Just how creative do you like your murderising to be in video games? Do you enjoy collecting the heads of those filthy Imperials in Skyrim? Perhaps you prefer to land a painstakingly aligned shot to the baubles from a kilometre away in Sniper Elite? Or maybe you’re the morally questionable type who enjoys wheel spinning over the corpses of hobos in Grand Theft Auto? If not one of those scenarios raises so much as an eyebrow and you crave something more, then you’re either in need of a psychiatric evaluation, or you’re a Hitman fan.
IO Interactive’s assassin simulator has always been something of a unique beast in the stealth genre. It assumes a level of intelligence in its players, with the absence of hand-holding and constant tension as you slink in and out of restricted areas encouraging a more strategic approach. Its heavy focus on disguise and subterfuge to deceive enemies leads to some ludicrously goofy scenarios, too (how often did you see Sam Fisher or Solid Snake shank a Hugh Hefner-lookalike whilst dressed as Santa Claus?).
What really distinguishes the Hitman series from its competition, though, is the open-ended gameplay design. Throughout the years it’s birthed some spectacular missions which have taken protagonist Agent 47 all across the globe. From the neon-drenched casinos of Vegas, to the icy wastes of Siberia, and all way to a Romanian abattoir during a particularly rambunctious S&M party, these are places you want to explore, and you’re given the freedom and the tools to tackle your objectives by any means necessary.
2018 sees the return of gaming’s greatest assassin, with Hitman 2 (not to be confused with Hitman 2: Silent Assassin) dropping on November 13. To mark the occasion, let’s take a look back at some of 47’s most unforgettable contracts.
5. World of Tomorrow (Hitman – 2016)
Our countdown begins with what is unequivocally the most visually sumptuous playground Agent 47 has yet been unleashed in. Taking place in the picturesque coastal town of Sapienza, Italy, this contract tasks our assassin with eliminating Silvio Caruso and Francesca De Santis, a duo of doctors responsible for the manufacture of an extremely lethal and traceless virus capable of targeting specific types of DNA strands.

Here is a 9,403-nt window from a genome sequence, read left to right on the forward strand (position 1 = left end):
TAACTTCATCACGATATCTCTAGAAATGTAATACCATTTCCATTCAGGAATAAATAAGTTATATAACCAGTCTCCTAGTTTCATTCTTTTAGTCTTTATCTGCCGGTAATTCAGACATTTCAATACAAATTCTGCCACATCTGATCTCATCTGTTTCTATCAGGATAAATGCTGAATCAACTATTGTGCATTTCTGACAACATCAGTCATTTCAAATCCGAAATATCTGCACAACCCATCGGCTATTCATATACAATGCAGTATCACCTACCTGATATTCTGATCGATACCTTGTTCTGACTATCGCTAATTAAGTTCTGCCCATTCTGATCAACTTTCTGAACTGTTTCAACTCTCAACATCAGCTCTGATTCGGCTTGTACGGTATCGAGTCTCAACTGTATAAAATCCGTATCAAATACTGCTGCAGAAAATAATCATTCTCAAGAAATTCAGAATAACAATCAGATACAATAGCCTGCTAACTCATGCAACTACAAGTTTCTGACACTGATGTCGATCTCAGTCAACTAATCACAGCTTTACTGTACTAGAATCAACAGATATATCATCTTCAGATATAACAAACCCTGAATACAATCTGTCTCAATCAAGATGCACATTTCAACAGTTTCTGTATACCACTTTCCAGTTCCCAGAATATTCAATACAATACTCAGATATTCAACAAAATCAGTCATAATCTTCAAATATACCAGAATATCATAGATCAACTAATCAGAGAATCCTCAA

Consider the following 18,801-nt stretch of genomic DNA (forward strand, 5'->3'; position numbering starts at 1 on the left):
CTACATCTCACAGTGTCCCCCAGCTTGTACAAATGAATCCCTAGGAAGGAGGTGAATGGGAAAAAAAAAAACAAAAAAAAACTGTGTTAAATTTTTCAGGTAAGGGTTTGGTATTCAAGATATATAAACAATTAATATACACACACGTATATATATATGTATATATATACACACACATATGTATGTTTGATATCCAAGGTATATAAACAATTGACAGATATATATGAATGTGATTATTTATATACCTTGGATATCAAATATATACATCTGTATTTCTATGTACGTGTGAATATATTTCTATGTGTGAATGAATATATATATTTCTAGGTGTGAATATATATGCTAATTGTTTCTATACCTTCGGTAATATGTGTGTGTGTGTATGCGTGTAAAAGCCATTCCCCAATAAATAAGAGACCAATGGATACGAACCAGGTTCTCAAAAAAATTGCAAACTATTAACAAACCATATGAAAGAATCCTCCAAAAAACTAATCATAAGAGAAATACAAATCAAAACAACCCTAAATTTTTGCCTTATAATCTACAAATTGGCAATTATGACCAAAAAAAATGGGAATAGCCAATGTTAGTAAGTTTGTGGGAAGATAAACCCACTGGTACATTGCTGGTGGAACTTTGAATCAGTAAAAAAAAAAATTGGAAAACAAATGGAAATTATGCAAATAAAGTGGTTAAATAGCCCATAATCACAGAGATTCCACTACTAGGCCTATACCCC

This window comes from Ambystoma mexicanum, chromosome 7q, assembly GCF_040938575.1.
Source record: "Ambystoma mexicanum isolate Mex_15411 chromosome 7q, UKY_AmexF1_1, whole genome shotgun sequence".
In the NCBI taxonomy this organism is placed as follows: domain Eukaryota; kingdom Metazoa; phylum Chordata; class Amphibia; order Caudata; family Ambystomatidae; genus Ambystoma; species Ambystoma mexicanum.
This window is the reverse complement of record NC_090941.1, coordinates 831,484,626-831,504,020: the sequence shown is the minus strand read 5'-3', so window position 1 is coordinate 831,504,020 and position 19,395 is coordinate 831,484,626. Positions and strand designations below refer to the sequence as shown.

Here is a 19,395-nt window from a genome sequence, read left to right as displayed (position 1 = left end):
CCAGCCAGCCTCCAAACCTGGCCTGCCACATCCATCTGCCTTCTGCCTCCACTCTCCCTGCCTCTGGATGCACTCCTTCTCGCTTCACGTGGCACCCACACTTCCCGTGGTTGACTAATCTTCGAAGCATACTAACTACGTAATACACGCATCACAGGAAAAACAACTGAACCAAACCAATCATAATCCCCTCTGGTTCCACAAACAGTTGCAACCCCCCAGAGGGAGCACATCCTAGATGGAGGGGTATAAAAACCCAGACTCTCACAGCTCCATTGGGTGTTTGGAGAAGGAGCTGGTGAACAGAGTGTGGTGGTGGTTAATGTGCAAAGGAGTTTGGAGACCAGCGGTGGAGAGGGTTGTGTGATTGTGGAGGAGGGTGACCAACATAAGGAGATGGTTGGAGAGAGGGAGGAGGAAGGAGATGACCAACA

Thanks to a marriage of both sheer scale and verticality, Sapienza is the archetypal Hitman map; a sprawling sandbox laden with immense possibility. The area is split into three distinct sections: the coastal town, the villa, and a hidden underground lab where the virus is supposedly being synthesised. Whilst a quick stroll up the cobblestoned streets sees you flanked by harmless idling tourists and yacht enthusiasts, the atmosphere dours as you approach the imposing gates and walls of Caruso’s villa, the perimetres of which are patrolled by shifty looking fellas with shoulder holsters and expensive shirts. Off in the distance you spot your target. It’s Silvio himself, strutting nonchalantly along the villa’s balcony.
It’s here where Sapienza’s many paths slowly begin to reveal themselves. There’s a locked door off to your right. Can you get through it? Does someone have a keycard? Off down the road to your left you notice a couple of couriers stood near a crashed van. Apparently, there’s been an accident involving a cyclist, and the driver has swerved off the road and hit a tree. Could you subdue one of them and steal his uniform, using the disguise to slip through the main gate and into the villa more easily? Maybe you could check the cliffside pathways behind the villa to see if there’s a service entrance you could sneak in through? It’s entirely your decision to make.
Once you’re inside the villa proper, the paradigm shifts; wide open space gives way to claustrophobic corridors where a momentary lapse in judgement can see your cover being blown in a heartbeat, and the closer you get to Caruso’s room, the tighter security gets. It’s here that you may wish to consider changing out of that rather unconvincing delivery boy outfit and into something a little more befitting.
After eliminating Caruso and switching your focus to De Santis, you discover that she has a bit of a thing for Caruso’s golf coach and is hoping to arrange a liaison with him. A wily opportunist could use this to their advantage and choose to impersonate the coach before calling De Santis and luring her back to her room. If you’re quick enough, you could spike her champagne with a poison that sends her running to the bathroom. You could also then follow her and drown her in the toilet bowl. Just an idea.